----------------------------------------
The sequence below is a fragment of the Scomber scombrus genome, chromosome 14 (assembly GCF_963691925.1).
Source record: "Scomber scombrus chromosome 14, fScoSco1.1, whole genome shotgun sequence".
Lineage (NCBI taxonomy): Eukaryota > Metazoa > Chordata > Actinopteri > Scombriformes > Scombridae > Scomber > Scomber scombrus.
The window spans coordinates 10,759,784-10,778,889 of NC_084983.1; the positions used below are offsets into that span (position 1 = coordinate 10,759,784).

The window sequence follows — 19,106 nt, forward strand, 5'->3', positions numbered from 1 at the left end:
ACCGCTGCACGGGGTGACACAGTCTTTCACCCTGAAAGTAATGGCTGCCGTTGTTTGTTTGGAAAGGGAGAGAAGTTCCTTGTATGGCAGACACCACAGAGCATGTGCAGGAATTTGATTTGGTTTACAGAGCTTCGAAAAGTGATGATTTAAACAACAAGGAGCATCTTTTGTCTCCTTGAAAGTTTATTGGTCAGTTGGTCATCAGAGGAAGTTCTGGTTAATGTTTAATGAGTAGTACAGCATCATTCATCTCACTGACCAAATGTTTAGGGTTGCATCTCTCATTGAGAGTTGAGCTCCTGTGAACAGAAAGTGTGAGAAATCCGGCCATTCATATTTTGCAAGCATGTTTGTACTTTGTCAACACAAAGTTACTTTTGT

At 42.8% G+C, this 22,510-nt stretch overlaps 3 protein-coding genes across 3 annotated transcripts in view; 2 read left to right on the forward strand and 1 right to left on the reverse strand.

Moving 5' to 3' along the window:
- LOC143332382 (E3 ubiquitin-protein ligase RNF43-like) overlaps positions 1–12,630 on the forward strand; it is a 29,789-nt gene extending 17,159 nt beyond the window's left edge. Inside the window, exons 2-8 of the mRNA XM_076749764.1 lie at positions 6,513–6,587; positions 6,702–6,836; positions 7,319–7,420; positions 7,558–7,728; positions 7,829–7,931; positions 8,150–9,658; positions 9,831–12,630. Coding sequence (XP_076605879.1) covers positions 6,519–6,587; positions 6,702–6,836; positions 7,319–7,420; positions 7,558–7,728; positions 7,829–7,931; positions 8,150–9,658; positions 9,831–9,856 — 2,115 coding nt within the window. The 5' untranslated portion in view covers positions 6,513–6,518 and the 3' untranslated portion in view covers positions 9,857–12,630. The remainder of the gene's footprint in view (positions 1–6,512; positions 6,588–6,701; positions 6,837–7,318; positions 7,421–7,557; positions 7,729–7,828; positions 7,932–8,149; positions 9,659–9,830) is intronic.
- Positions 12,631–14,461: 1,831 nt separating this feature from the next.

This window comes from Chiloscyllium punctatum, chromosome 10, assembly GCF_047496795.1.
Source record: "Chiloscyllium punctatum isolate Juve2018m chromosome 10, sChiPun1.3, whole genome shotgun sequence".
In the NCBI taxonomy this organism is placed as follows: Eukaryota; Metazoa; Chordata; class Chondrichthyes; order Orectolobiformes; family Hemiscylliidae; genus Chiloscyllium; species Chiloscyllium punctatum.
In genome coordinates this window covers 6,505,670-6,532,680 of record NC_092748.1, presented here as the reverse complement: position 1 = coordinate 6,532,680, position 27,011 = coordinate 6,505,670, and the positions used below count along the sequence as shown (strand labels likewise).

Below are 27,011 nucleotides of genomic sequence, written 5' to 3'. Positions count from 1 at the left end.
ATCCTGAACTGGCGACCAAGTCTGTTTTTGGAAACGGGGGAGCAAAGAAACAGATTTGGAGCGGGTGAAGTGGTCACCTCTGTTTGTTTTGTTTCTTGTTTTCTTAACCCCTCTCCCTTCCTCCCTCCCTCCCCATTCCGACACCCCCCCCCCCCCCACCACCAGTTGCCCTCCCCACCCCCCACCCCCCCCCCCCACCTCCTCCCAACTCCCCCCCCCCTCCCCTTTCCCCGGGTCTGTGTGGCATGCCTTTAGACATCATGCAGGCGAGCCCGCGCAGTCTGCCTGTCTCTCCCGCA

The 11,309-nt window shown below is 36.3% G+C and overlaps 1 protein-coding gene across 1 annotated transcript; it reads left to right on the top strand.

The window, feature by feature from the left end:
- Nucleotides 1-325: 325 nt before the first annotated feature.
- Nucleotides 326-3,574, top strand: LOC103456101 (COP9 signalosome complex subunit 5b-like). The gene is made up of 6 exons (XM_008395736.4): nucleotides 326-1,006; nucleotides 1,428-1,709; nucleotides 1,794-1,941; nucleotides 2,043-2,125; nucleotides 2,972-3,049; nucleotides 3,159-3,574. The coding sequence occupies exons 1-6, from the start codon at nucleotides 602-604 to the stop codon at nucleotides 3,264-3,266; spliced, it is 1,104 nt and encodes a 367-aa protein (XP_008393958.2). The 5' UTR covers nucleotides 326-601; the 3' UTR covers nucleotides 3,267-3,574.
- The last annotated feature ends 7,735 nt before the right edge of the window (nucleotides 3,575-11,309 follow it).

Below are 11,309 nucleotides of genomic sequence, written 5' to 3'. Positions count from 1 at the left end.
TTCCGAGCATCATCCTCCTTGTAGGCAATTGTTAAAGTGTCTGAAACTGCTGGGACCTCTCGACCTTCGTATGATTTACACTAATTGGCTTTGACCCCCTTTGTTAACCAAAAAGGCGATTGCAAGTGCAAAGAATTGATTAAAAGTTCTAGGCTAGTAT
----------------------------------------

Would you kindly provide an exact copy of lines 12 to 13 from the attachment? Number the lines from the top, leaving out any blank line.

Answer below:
Source record: "Chiloscyllium punctatum isolate Juve2018m chromosome 10, sChiPun1.3, whole genome shotgun sequence".
In the NCBI taxonomy this organism is placed as follows: Eukaryota; Metazoa; Chordata; class Chondrichthyes; order Orectolobiformes; family Hemiscylliidae; genus Chiloscyllium; species Chiloscyllium punctatum.